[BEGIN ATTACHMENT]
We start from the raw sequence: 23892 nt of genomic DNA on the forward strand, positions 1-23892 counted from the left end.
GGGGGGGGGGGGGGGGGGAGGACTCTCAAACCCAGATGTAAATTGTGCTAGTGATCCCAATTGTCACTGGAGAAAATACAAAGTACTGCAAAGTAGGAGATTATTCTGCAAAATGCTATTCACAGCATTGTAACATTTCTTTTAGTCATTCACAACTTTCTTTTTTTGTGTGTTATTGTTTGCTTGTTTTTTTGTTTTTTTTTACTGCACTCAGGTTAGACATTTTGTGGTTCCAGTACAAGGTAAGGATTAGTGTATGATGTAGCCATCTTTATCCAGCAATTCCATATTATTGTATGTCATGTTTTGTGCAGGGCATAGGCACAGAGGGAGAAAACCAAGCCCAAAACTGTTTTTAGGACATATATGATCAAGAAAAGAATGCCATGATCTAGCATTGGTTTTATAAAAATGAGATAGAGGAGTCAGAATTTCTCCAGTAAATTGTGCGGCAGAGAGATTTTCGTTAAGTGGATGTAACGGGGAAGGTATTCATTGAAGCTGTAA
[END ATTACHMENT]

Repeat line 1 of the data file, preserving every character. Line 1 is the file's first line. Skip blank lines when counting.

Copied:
We start from the raw sequence: 23892 nt of genomic DNA on the forward strand, positions 1-23892 counted from the left end.